KNUTSON, J. W.: National Institute of Health, Office of Child Hygiene, Washington, D. C. (Oct. 10, 1938).

 [For himself and co-workers, CAR-ROLL E. PALMER and HENRY KLEIN.]

Tooth mortality in elementary school children. Loss of permanent teeth in elementary school children is largely a problem of loss of first molars, these accounting for at least 90 percent of the total tooth-mortality for each age- and sex-group of 4416 children, ages 6 through 15. Of the total deaths of permanent teeth, the lower first molars contribute 70 percent in boys, and approximately 80 percent in girls. In large groups of children, tooth mortality is bilaterally equal for each morphological type of tooth. Boys having caries, without objective evidence of dental fillings, have 58 percent more missing permanent teeth, 60 percent more missing first permanent molars, and 61 percent more missing lower right first permanent molars, than boys having caries, with approximately one-half of their carious permanent-tooth surfaces filled. The marked similarity in these respective comparative values sug­gests that annual mortality rates of the lower right first permanent molar, specific for age and sex, should afford data for a relatively accurate evaluation of dental care in elementary school children.

Relative incidence of caries in different permanent teeth. Analysis of the dis­tribution of caries in the morphological types of permanent teeth per 100 children

—for specific age- and sex-groups in 4416 elementary-grade school children, ages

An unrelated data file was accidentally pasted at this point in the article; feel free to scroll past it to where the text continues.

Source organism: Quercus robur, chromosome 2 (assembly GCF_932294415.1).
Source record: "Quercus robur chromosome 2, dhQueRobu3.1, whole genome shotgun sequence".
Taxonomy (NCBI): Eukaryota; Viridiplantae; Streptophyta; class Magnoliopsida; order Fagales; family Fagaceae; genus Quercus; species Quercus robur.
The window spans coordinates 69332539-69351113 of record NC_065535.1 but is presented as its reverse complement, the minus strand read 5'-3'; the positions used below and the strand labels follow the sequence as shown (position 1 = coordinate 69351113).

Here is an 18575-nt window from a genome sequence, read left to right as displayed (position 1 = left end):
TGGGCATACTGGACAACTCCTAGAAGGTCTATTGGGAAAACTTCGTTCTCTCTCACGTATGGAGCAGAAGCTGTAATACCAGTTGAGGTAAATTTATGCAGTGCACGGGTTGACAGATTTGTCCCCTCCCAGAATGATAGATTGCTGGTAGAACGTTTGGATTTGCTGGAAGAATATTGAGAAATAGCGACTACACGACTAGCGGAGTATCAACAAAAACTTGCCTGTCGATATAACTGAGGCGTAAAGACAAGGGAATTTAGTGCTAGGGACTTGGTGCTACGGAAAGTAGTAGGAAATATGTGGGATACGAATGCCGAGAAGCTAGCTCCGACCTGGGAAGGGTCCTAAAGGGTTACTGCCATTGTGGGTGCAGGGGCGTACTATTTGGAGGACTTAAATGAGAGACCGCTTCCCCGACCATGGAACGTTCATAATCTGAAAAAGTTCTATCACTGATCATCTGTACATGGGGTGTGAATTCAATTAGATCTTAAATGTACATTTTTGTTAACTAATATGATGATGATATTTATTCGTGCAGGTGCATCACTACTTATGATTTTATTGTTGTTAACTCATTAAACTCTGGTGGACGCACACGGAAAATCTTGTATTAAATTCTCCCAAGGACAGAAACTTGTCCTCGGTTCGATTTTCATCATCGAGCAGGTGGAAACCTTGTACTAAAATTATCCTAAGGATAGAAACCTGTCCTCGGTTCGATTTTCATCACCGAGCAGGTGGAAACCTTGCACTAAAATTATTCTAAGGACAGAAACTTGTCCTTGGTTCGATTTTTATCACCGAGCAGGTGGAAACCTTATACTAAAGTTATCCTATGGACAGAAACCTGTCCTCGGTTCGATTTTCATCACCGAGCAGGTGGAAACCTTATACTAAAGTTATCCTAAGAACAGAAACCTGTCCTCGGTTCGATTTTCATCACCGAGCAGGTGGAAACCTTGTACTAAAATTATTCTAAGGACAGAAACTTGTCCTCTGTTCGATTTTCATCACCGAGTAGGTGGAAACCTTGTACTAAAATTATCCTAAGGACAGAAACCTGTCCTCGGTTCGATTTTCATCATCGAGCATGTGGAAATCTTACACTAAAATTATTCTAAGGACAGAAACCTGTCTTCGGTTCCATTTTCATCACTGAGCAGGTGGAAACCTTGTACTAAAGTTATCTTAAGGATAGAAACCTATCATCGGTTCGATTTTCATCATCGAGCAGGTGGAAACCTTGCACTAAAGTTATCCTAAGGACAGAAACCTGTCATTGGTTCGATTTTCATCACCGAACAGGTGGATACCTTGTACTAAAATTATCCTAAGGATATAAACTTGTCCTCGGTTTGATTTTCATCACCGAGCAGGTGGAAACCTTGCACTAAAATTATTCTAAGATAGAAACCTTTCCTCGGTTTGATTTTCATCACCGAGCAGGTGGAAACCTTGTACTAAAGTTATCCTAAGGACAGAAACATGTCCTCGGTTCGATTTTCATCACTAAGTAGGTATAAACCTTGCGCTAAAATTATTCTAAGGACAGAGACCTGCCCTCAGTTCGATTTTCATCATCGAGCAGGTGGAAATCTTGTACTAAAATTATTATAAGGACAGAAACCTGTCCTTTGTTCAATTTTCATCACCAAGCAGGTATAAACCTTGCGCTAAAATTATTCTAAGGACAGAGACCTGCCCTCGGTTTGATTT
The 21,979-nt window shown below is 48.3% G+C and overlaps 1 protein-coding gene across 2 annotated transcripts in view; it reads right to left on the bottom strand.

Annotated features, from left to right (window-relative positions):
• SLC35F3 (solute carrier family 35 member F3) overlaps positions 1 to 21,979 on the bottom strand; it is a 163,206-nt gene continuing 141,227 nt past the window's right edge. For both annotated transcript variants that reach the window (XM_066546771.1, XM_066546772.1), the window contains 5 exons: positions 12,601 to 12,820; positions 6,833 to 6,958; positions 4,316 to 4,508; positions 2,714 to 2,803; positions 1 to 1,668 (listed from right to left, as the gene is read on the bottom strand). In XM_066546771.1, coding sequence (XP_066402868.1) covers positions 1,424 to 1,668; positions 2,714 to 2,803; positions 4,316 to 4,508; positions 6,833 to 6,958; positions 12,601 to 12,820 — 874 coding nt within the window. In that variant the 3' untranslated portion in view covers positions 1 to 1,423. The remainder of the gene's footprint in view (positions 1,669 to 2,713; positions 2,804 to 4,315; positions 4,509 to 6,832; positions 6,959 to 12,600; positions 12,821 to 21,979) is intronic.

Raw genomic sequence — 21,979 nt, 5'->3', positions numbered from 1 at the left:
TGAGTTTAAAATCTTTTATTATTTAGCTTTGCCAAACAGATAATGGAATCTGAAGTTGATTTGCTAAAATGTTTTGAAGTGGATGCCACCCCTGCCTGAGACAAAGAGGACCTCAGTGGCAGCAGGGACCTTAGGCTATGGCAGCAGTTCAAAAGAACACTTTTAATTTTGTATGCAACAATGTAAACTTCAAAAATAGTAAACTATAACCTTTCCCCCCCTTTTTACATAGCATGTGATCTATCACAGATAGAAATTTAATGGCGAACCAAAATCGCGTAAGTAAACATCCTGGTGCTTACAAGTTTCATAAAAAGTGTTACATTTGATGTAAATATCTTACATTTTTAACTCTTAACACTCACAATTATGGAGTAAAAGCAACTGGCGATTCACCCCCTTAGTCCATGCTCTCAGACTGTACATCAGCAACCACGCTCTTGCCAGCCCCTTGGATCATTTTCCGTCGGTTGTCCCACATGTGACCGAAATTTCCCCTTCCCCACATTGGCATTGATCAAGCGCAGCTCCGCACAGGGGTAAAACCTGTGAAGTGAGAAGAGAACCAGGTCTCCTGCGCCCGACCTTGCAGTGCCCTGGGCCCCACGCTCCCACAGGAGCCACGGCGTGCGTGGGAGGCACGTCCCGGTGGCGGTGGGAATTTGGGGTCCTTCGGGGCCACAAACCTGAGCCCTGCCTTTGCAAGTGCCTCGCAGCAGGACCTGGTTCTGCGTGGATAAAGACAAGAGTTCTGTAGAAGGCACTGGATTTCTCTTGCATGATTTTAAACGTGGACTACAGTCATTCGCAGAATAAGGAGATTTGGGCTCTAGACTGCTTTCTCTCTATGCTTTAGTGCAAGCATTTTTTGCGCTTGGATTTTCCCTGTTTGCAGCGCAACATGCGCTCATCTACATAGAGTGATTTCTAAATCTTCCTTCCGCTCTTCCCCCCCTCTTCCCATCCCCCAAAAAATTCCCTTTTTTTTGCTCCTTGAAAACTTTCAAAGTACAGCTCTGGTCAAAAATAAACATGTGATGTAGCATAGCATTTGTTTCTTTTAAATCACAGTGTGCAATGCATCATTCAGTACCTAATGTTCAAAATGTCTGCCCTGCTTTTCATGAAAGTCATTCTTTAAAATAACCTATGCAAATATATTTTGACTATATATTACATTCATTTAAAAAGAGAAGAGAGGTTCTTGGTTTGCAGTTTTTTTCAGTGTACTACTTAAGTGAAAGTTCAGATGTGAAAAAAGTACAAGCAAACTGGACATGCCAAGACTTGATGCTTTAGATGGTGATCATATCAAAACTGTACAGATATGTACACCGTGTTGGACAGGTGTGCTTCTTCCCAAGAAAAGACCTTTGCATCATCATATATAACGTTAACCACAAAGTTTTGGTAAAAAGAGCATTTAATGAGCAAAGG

6 through 15—indicates that girls have a higher incidence of caries experience in each type of tooth for each chronological age than boys. Arranged in the order (decreasing) in, which specified kinds of permanent teeth contribute to the total caries experience, specific for age and sex, lower first molars and upper first molars consistently maintain first and second positions, respectively. The relative posi­tions of the other teeth change fairly rapidly with advancing chronological age. This change is characterized by marked tendency for lower second and upper sec­ond molars to rise to third and fourth positions, respectively, while lower incisors, lower canine, lower first bicuspid, and upper canine—all of which are characterized by low caries-attack rates—move downward to the last five positions. Ages 13 to 15 represent that chronological age-span (both sexes) when number of carious teeth in each jaw is about equal ; up to age 13 more lower than upper teeth are carious ; but the decided trends in age distribution of caries in the jaw segments indicate that, after age 15, more upper teeth than lower are carious. Wide differences in the chronological age at which the types of teeth erupt make it necessary to use the mean age of eruption as a base line (instead of chronological age) to determine relative susceptibility of different teeth to caries. The results of such a procedure indicate that (a) lower second molars have the sante order of susceptibility to caries as lower first molars ; (b) upper second molars have about the same order as upper first molars ; (c) in general, the molars have the highest order ; the upper incisors, upper first and second bicuspids, and lower second bicuspids have an in­termediate order ; the lower incisors, lower canines, lower first bicuspids, and upper canines have the lowest order.

References: Pub. Health Rep., 53, 1938; J. Am. Den. Assoc., 25, 1923, 1938.

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